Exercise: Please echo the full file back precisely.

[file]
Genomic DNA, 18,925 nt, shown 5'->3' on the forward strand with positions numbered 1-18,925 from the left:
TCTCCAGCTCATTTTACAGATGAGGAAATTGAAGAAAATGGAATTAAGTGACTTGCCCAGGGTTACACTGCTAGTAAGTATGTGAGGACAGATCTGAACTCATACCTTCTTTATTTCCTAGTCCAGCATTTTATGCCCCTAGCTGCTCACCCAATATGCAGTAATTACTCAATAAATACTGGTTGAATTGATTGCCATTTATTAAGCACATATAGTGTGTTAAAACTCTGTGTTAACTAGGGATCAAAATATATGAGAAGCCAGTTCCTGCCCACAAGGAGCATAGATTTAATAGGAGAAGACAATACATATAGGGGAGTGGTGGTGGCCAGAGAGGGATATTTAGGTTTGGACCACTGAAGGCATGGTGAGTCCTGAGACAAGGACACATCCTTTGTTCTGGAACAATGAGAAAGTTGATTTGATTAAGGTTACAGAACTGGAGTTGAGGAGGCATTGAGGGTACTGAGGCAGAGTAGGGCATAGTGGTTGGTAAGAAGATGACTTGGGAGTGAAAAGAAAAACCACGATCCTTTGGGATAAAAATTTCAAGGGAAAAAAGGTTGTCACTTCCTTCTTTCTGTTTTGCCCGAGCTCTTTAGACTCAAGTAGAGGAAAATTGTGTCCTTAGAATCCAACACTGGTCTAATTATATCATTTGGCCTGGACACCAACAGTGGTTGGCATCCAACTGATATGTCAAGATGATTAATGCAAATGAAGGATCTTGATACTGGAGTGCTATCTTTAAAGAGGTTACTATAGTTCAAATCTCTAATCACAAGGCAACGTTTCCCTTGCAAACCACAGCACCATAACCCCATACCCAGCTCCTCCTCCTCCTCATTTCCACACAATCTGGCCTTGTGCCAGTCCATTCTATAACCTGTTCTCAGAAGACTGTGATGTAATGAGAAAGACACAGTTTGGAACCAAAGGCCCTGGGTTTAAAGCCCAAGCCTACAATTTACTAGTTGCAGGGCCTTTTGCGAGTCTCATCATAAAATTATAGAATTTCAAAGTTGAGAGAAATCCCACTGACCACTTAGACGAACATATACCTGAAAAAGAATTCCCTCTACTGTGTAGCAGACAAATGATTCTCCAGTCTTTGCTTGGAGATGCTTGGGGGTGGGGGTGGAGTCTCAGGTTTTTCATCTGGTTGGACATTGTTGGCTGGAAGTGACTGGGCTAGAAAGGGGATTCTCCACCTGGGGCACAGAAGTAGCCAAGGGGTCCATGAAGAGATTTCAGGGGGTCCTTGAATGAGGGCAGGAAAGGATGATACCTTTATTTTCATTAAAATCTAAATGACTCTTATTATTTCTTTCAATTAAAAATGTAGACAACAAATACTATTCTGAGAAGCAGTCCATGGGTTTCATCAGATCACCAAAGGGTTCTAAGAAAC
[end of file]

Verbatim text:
Genomic DNA, 18,925 nt, shown 5'->3' on the forward strand with positions numbered 1-18,925 from the left:
TCTCCAGCTCATTTTACAGATGAGGAAATTGAAGAAAATGGAATTAAGTGACTTGCCCAGGGTTACACTGCTAGTAAGTATGTGAGGACAGATCTGAACTCATACCTTCTTTATTTCCTAGTCCAGCATTTTATGCCCCTAGCTGCTCACCCAATATGCAGTAATTACTCAATAAATACTGGTTGAATTGATTGCCATTTATTAAGCACATATAGTGTGTTAAAACTCTGTGTTAACTAGGGATCAAAATATATGAGAAGCCAGTTCCTGCCCACAAGGAGCATAGATTTAATAGGAGAAGACAATACATATAGGGGAGTGGTGGTGGCCAGAGAGGGATATTTAGGTTTGGACCACTGAAGGCATGGTGAGTCCTGAGACAAGGACACATCCTTTGTTCTGGAACAATGAGAAAGTTGATTTGATTAAGGTTACAGAACTGGAGTTGAGGAGGCATTGAGGGTACTGAGGCAGAGTAGGGCATAGTGGTTGGTAAGAAGATGACTTGGGAGTGAAAAGAAAAACCACGATCCTTTGGGATAAAAATTTCAAGGGAAAAAAGGTTGTCACTTCCTTCTTTCTGTTTTGCCCGAGCTCTTTAGACTCAAGTAGAGGAAAATTGTGTCCTTAGAATCCAACACTGGTCTAATTATATCATTTGGCCTGGACACCAACAGTGGTTGGCATCCAACTGATATGTCAAGATGATTAATGCAAATGAAGGATCTTGATACTGGAGTGCTATCTTTAAAGAGGTTACTATAGTTCAAATCTCTAATCACAAGGCAACGTTTCCCTTGCAAACCACAGCACCATAACCCCATACCCAGCTCCTCCTCCTCCTCATTTCCACACAATCTGGCCTTGTGCCAGTCCATTCTATAACCTGTTCTCAGAAGACTGTGATGTAATGAGAAAGACACAGTTTGGAACCAAAGGCCCTGGGTTTAAAGCCCAAGCCTACAATTTACTAGTTGCAGGGCCTTTTGCGAGTCTCATCATAAAATTATAGAATTTCAAAGTTGAGAGAAATCCCACTGACCACTTAGACGAACATATACCTGAAAAAGAATTCCCTCTACTGTGTAGCAGACAAATGATTCTCCAGTCTTTGCTTGGAGATGCTTGGGGGTGGGGGTGGAGTCTCAGGTTTTTCATCTGGTTGGACATTGTTGGCTGGAAGTGACTGGGCTAGAAAGGGGATTCTCCACCTGGGGCACAGAAGTAGCCAAGGGGTCCATGAAGAGATTTCAGGGGGTCCTTGAATGAGGGCAGGAAAGGATGATACCTTTATTTTCATTAAAATCTAAATGACTCTTATTATTTCTTTCAATTAAAAATGTAGACAACAAATACTATTCTGAGAAGCAGTCCATGGGTTTCATCAGATCACCAAAGGGTTCTAAGAAAC